Evaluation of Patients Presenting with Knee Pain: Part I. History, Physical Examination, Radiographs, and Laboratory Tests
Knee pain is a common health issue among athletes and the general population alike. Although symptoms of knee pain can be debilitating and frustrating, knee pain is often a very treatable health issue. The knee is a complex structure made up of three bones: the lower section of the thighbone, the upper region of the shinbone, and the kneecap.
Powerful soft tissues, such as the tendons and ligaments of the knee as well as the cartilage beneath the kneecap and between the bones, hold these structures together in order to stabilize and support the knee. However, a variety of injuries and/or conditions can ultimately lead to knee pain. The purpose of the article below is to evaluate patients with knee pain.
The tendons are powerful soft tissues which connect the muscles to the bones. One of these tendons, the quadriceps tendon, works together with the muscles found at the front of the thigh in order to straighten the leg. A quadriceps tendon rupture can affect an individual’s quality of life.
A quadriceps tendon rupture can be a debilitating injury and it usually requires rehabilitation and surgical interventions to restore knee function. These type of injuries are rare. Quadriceps tendon ruptures commonly occur among athletes who perform jumping or running sports.
Quadriceps Tendon Rupture Description
The four quadriceps muscles come together above the kneecap, or patella, to form the quadriceps ten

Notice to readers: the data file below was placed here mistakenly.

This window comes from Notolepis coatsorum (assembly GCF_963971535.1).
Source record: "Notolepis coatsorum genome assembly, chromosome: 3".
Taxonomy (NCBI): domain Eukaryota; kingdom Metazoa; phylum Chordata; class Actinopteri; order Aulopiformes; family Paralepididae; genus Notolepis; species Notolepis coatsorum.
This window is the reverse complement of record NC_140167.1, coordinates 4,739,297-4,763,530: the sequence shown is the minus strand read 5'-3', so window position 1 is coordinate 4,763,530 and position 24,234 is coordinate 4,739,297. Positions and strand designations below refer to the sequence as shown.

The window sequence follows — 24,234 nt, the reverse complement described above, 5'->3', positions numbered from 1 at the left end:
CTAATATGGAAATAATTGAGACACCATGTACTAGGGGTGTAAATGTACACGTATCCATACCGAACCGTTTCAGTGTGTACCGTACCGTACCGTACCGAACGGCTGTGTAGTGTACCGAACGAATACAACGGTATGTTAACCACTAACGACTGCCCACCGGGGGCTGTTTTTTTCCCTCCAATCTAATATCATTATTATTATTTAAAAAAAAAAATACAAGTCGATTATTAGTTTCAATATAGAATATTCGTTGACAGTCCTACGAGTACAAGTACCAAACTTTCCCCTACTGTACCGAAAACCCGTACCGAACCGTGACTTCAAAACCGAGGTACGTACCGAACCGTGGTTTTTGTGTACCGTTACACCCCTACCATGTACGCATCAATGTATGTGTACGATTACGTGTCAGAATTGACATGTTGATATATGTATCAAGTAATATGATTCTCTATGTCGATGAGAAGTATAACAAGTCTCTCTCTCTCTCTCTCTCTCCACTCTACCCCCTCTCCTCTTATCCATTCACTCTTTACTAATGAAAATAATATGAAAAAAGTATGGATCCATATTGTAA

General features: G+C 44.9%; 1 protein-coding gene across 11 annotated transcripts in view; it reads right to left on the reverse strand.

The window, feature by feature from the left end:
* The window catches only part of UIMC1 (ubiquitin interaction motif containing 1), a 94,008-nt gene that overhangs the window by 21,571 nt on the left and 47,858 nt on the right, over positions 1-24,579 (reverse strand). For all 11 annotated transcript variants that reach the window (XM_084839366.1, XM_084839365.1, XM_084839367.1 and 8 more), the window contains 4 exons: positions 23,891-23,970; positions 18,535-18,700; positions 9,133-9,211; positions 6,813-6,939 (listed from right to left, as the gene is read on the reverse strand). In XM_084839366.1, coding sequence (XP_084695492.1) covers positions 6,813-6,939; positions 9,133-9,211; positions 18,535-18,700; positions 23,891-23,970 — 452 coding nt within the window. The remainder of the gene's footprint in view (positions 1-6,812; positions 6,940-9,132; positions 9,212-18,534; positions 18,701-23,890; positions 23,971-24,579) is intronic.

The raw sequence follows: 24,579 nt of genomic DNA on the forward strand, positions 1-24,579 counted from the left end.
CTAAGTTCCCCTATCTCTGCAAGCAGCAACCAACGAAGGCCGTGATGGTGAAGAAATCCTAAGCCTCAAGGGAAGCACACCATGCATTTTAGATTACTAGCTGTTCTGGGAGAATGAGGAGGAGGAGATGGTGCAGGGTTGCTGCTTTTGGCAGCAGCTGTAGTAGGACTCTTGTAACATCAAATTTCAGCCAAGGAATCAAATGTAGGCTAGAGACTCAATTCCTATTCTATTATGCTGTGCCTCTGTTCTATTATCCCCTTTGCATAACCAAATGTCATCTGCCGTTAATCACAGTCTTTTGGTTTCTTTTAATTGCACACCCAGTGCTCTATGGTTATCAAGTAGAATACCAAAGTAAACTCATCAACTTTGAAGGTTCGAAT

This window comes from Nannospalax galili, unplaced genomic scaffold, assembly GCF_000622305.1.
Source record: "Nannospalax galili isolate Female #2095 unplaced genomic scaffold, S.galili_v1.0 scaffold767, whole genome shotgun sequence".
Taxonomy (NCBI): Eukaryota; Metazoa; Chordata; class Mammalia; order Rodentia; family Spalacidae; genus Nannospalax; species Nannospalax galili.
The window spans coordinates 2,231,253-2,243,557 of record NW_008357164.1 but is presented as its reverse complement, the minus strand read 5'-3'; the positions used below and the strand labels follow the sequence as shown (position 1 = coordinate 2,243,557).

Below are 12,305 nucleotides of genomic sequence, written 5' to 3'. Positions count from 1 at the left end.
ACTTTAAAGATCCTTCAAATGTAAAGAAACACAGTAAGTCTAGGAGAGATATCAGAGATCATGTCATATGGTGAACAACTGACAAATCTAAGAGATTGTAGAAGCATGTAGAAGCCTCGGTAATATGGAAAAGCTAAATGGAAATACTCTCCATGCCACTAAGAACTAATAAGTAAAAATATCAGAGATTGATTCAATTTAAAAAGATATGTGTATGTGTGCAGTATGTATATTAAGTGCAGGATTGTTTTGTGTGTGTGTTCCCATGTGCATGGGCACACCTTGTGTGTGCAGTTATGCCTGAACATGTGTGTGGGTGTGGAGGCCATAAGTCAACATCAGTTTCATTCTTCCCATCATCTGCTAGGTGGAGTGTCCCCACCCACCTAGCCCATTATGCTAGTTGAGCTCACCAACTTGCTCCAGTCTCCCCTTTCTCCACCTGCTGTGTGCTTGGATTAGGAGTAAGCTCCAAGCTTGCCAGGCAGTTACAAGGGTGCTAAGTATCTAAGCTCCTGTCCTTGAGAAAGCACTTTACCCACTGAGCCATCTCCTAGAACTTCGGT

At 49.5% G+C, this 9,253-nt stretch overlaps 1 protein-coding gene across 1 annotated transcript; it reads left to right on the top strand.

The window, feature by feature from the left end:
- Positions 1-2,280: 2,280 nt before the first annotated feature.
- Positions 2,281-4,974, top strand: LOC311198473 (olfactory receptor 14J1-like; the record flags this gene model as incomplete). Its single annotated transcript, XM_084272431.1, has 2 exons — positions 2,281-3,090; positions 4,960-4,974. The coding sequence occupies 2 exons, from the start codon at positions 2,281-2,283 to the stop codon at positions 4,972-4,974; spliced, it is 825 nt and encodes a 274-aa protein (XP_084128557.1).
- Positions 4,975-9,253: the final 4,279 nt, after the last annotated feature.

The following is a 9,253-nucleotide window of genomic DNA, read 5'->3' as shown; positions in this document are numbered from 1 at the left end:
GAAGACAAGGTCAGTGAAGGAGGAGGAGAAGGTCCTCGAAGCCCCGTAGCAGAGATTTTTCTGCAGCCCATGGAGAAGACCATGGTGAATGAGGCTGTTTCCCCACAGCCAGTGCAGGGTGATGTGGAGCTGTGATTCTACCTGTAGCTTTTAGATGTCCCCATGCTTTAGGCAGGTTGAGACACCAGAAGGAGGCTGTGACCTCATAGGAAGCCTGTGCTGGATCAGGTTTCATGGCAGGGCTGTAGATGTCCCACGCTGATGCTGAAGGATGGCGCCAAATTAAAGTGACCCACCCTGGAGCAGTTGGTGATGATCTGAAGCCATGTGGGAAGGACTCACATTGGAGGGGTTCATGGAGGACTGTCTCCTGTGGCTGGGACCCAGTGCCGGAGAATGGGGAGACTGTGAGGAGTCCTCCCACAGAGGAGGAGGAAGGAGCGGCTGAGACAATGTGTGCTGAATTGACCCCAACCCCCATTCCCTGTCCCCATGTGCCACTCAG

The knee is a made up of a variety of complex soft tissues. Enclosing the knee joint is a fold at its membrane known as the plica. The knee is encapsulated by a fluid-filled structure called the synovial membrane. Three of these capsules, known as the synovial plicae, develop around the knee joint throughout the fetal stage and are absorbed before birth.
However, during one research study in 2006, researchers found that 95 percent of patients undergoing arthroscopic surgery had remnants of their synovial plicae. Knee plica syndrome occurs when the plica becomes inflamed, generally due to sports injuries. This often takes place in the center of the kneecap, known as medial patellar plica syndrome.
What are the Symptoms of Knee Plica Syndrome?
Sports injuries like chondromalacia patellae are frequently regarded as an overuse injury. Taking some time off from participating in physical activities and exercise may produce superior outcomes. In the instance that the individual’s health issues are due to improper knee alignment, rest may not offer pain relief. Symptoms of runner’s knee include knee pain and grinding sensations.